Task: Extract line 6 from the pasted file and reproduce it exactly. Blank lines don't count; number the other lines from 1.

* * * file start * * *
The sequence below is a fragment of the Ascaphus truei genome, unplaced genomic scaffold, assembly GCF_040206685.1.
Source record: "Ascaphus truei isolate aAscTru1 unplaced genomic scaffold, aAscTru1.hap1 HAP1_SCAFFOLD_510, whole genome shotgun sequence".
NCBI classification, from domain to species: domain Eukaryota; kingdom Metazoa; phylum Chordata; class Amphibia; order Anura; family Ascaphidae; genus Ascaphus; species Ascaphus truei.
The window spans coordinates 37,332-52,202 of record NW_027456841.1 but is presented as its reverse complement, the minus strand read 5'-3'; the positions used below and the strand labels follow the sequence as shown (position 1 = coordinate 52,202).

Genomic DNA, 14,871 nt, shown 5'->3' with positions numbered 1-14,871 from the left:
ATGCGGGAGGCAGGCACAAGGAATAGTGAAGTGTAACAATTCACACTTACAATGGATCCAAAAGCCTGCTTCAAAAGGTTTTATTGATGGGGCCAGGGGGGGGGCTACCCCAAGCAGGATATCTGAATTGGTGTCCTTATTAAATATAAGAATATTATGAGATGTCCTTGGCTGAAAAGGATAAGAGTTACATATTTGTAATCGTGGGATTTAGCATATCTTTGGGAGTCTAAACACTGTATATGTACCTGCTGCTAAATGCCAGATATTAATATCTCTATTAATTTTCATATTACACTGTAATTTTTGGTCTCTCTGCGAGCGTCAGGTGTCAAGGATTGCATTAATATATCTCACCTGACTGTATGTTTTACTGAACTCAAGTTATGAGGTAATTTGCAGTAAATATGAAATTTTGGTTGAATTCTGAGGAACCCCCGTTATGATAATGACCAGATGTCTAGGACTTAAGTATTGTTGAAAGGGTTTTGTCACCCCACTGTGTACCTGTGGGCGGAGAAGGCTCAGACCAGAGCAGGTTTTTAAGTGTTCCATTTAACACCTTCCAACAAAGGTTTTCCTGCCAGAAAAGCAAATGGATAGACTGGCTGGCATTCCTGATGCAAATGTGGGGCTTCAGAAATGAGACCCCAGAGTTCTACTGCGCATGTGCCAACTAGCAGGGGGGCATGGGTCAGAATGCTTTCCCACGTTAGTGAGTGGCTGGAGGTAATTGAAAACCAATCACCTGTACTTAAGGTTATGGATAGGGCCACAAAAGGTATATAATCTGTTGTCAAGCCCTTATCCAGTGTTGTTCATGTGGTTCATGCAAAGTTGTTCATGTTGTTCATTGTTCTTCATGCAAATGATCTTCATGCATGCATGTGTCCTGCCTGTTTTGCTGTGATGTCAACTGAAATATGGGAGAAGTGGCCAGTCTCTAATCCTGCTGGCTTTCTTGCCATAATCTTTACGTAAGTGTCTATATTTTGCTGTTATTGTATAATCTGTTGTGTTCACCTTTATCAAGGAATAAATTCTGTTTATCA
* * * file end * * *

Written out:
ATGCGGGAGGCAGGCACAAGGAATAGTGAAGTGTAACAATTCACACTTACAATGGATCCAAAAGCCTGCTTCAAAAGGTTTTATTGATGGGGCCAGGGGGGGGGCTACCCCAAGCAGGATATCTGAATTGGTGTCCTTATTAAATATAAGAATATTATGAGATGTCCTTGGCTGAAAAGGATAAGAGTTACATATTTGTAATCGTGGGATTTAGCATATCTTTGGGAGTCTAAACACTGTATATGTACCTGCTGCTAAATGCCAGATATTAATATCTCTATTAATTTTCATATTACACTGTAATTTTTGGTCTCTCTGCGAGCGTCAGGTGTCAAGGATTGCATTAATATATCTCACCTGACTGTATGTTTTACTGAACTCAAGTTATGAGGTAATTTGCAGTAAATATGAAATTTTGGTTGAATTCTGAGGAACCCCCGTTATGATAATGACCAGATGTCTAGGACTTAAGTATTGTTGAAAGGGTTTTGTCACCCCACTGTGTACCTGTGGGCGGAGAAGGCTCAGACCAGAGCAGGTTTTTAAGTGTTCCATTTAACACCTTCCAACAAAGGTTTTCCTGCCAGAAAAGCAAATGGATAGACTGGCTGGCATTCCTGATGCAAATGTGGGGCTTCAGAAATGAGACCCCAGAGTTCTACTGCGCATGTGCCAACTAGCAGGGGGGCATGGGTCAGAATGCTTTCCCACGTTAGTGAGTGGCTGGAGGTAATTGAAAACCAATCACCTGTACTTAAGGTTATGGATAGGGCCACAAAAGGTATATAATCTGTTGTCAAGCCCTTATCCAGTGTTGTTCATGTGGTTCATGCAAAGTTGTTCATGTTGTTCATTGTTCTTCATGCAAATGATCTTCATGCATGCATGTGTCCTGCCTGTTTTGCTGTGATGTCAACTGAAATATGGGAGAAGTGGCCAGTCTCTAATCCTGCTGGCTTTCTTGCCATAATCTTTACGTAAGTGTCTATATTTTGCTGTTATTGTATAATCTGTTGTGTTCACCTTTATCAAGGAATAAATTCTGTTTATCA